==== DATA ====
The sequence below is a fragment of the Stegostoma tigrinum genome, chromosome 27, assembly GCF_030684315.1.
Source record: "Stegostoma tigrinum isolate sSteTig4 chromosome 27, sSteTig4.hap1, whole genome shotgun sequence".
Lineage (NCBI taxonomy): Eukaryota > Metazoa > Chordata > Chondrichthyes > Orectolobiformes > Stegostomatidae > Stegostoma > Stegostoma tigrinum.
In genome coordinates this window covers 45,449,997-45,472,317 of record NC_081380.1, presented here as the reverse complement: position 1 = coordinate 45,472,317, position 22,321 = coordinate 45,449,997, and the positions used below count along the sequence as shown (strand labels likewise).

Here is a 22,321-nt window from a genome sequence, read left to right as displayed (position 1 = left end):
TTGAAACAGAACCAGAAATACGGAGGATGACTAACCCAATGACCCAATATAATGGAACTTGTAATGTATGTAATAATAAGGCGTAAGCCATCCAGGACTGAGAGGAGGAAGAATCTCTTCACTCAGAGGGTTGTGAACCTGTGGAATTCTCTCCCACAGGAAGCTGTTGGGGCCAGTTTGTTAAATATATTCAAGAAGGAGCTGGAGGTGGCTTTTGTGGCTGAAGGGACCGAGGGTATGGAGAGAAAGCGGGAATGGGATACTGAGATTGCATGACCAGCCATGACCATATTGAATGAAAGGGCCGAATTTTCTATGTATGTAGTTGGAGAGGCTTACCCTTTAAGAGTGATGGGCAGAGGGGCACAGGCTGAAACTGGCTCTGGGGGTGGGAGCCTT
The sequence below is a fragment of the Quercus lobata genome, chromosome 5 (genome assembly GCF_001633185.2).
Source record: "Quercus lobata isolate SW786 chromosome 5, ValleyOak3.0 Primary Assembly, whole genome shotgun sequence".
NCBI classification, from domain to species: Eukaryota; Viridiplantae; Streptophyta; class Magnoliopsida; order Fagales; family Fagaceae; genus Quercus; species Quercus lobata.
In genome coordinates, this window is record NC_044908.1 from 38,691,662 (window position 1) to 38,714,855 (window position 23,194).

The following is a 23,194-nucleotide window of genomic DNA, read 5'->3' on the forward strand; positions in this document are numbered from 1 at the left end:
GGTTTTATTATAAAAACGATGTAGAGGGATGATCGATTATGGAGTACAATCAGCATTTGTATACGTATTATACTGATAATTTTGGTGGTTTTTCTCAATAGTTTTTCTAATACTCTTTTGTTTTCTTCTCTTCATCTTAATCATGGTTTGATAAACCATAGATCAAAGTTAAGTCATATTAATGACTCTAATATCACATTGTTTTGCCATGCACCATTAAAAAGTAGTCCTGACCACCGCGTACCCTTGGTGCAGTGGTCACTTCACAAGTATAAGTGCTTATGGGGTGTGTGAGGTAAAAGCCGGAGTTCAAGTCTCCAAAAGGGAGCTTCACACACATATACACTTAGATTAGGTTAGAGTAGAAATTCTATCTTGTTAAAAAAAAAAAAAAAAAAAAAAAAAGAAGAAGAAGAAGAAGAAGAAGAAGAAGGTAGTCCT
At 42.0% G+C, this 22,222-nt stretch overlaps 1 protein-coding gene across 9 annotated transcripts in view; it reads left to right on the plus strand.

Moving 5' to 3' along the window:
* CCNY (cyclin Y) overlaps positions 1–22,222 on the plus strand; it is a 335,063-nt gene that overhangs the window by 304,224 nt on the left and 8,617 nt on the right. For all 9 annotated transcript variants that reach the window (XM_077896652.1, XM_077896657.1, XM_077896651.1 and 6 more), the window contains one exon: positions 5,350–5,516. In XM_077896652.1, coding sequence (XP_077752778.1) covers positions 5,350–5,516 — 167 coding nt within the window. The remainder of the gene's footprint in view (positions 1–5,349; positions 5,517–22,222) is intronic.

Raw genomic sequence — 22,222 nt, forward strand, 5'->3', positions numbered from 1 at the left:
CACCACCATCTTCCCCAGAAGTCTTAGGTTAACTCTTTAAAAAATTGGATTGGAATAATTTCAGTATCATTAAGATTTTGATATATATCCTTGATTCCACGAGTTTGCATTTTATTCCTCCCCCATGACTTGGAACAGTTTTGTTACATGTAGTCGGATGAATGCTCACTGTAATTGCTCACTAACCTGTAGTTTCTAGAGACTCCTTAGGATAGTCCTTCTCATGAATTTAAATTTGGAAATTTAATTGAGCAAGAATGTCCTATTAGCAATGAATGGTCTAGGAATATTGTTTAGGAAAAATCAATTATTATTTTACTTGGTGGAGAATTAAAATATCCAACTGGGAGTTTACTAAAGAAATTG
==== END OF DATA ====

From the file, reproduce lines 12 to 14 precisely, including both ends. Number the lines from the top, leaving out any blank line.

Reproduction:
GGTTTTATTATAAAAACGATGTAGAGGGATGATCGATTATGGAGTACAATCAGCATTTGTATACGTATTATACTGATAATTTTGGTGGTTTTTCTCAATAGTTTTTCTAATACTCTTTTGTTTTCTTCTCTTCATCTTAATCATGGTTTGATAAACCATAGATCAAAGTTAAGTCATATTAATGACTCTAATATCACATTGTTTTGCCATGCACCATTAAAAAGTAGTCCTGACCACCGCGTACCCTTGGTGCAGTGGTCACTTCACAAGTATAAGTGCTTATGGGGTGTGTGAGGTAAAAGCCGGAGTTCAAGTCTCCAAAAGGGAGCTTCACACACATATACACTTAGATTAGGTTAGAGTAGAAATTCTATCTTGTTAAAAAAAAAAAAAAAAAAAAAAAAAGAAGAAGAAGAAGAAGAAGAAGAAGAAGGTAGTCCT
At 42.0% G+C, this 22,222-nt stretch overlaps 1 protein-coding gene across 9 annotated transcripts in view; it reads left to right on the plus strand.

Moving 5' to 3' along the window: